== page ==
Davis Langdon's latest forecasts for tender prices make for interesting reading. They are anticipating a fall in tender prices during 2009, 2010 and even in the first quarter of 2011. By 2010 Q1, tender prices are expected to be between 6% and 9% lower than a year earlier and by 2011 Q1, tender prices are expected to be 3% and 5% lower than a year earlier.

Grim reading indeed.

However, the evidence appears to be on their side.

Construction output, for 2008 Q4, fell by 7.3% compared to a year earlier, the sharpest rate since 1980 and new orders fell at its sharpest rate since 1983. Provisional 2009 Q1 figures highlight an 8.6% fall compared to a year earlier illustrating a worsening of the situation. The Construction Products Association forecasts that output in 2009 will fall 12.1%, the sharpest rate since records began (1955) with a further fall of 3.4% in 2010.

With falls in demand of this of this magnitude, falls in tender prices anticipated by DL are understandable, especially given that there is little on the cost side applying upward pressure on prices. Labour costs are not rising significantly as there is no difficulty in recruiting on site trades. Product prices illustrate a mixed picture. Although steel prices have fallen sharply due to a collapse in its two main markets of automotives and construction, many products have managed to avoid sharp falls in prices, especially those that are imported, mainly due to the depreciation of sterling raising their price in pounds.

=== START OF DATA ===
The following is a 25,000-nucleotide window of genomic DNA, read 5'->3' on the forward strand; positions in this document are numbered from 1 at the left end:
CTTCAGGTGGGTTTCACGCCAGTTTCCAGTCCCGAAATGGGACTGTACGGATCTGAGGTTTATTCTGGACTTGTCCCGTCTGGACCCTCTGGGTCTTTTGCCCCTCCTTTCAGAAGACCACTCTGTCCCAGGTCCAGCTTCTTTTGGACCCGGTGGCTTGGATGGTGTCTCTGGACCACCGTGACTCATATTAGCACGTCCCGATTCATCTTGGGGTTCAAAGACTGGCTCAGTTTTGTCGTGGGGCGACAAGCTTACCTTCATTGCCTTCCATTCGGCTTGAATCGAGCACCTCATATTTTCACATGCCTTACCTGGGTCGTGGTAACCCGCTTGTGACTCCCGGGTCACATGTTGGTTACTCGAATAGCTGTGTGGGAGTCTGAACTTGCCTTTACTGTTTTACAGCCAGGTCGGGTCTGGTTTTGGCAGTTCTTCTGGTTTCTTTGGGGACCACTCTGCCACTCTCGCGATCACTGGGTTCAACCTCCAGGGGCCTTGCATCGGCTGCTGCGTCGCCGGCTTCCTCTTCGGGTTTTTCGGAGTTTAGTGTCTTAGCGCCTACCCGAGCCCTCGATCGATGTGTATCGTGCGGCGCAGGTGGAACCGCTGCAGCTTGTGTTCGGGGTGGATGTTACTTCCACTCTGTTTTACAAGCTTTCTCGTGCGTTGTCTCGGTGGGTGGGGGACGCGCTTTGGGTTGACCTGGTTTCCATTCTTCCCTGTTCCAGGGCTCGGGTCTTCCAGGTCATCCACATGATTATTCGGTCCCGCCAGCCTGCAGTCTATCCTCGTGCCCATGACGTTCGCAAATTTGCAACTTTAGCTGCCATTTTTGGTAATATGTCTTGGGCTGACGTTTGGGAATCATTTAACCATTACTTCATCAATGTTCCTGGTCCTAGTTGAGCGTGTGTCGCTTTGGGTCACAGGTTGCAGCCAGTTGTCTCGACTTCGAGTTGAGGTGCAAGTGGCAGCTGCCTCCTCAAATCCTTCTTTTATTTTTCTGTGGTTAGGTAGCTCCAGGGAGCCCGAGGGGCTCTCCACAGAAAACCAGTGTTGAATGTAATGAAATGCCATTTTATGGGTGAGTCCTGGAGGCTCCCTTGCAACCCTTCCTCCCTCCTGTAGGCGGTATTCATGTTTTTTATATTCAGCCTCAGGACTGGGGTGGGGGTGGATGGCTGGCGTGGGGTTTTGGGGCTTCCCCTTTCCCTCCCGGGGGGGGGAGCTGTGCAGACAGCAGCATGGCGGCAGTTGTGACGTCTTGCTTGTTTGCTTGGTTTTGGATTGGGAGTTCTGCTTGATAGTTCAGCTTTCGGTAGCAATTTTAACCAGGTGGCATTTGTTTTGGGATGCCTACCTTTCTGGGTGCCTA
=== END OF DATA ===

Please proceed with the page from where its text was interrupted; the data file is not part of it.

Even still, this isn't enough to push tender prices up in a demand-determined market and I wouldn't bet against the type of falls that DL are anticipating.

Davis Langdon prices indices, 2002-2011

Noble Francis, economics director at the Construction Products Association